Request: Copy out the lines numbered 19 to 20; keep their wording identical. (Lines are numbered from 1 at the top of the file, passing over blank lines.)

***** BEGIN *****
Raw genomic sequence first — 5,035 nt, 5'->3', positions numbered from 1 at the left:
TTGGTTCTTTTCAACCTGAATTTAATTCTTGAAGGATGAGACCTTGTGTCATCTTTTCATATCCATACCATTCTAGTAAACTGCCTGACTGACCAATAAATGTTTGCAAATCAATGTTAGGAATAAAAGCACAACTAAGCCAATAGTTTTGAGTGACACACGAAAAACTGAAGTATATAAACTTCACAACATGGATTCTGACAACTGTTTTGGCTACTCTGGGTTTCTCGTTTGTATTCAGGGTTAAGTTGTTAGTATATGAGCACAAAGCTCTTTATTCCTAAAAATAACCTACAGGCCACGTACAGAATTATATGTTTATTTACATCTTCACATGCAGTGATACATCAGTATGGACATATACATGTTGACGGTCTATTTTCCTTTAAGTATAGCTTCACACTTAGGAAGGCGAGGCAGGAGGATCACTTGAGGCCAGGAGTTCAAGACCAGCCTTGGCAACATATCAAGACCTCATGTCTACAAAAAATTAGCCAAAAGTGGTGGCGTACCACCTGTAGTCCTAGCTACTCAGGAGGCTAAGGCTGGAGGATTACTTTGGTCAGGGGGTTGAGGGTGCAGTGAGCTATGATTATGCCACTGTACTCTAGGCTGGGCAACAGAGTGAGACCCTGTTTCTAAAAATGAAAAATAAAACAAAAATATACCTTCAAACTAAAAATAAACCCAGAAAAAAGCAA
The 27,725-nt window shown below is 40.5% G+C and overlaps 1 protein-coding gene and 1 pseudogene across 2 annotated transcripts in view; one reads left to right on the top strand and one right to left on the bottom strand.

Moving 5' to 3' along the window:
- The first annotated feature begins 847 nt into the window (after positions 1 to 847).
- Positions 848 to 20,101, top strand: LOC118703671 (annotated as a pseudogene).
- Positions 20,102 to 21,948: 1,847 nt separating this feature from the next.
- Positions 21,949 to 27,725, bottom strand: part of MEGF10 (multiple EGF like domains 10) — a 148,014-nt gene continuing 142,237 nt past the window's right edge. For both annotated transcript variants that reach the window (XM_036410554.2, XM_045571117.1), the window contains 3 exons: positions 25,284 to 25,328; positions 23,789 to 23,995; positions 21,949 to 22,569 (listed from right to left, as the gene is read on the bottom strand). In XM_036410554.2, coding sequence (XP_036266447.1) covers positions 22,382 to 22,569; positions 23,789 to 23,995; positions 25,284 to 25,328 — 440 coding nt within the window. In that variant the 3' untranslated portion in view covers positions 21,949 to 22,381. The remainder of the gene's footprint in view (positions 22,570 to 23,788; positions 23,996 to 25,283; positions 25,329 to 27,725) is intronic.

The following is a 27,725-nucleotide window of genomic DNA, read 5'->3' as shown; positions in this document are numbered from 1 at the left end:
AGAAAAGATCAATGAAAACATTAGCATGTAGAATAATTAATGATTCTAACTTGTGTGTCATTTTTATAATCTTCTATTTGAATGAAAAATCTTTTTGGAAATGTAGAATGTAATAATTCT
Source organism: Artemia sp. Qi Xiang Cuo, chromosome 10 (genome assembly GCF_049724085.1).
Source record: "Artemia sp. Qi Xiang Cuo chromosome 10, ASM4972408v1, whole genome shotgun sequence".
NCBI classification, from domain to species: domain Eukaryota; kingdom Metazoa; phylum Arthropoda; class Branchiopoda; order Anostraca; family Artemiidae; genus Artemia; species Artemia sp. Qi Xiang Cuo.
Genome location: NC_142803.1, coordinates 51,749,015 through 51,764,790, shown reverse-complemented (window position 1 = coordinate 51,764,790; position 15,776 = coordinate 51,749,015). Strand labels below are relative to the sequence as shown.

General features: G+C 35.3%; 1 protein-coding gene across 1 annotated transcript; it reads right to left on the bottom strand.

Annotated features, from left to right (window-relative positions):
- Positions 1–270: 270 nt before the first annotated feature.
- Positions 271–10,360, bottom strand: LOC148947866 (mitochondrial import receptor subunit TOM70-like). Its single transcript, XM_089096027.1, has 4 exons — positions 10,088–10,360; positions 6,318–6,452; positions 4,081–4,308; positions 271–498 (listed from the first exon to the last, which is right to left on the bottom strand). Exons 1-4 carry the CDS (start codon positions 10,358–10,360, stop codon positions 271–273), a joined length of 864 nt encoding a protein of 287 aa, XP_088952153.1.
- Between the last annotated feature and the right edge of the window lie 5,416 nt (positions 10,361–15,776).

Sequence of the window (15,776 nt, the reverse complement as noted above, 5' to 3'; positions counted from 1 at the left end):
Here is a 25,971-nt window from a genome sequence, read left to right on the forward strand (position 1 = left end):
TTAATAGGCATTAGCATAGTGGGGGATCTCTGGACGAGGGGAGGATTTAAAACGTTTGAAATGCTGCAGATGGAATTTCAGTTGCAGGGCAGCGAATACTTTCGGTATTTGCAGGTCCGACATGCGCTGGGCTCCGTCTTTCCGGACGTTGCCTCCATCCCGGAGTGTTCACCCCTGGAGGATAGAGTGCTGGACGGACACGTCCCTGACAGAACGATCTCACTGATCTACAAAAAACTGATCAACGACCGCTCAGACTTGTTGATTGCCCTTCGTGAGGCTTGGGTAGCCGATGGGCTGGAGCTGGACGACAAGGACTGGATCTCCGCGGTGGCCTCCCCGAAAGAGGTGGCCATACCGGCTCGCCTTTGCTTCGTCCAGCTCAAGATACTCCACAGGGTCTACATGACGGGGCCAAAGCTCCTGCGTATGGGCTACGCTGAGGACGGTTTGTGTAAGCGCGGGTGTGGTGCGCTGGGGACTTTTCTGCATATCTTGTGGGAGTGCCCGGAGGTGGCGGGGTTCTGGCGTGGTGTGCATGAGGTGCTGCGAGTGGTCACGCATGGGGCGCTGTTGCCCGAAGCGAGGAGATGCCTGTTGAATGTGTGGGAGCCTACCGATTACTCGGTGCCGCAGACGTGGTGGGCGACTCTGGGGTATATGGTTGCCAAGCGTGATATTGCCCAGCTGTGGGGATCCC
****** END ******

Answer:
- Between the last annotated feature and the right edge of the window lie 5,416 nt (positions 10,361–15,776).

Sequence of the window (15,776 nt, the reverse complement as noted above, 5' to 3'; positions counted from 1 at the left end):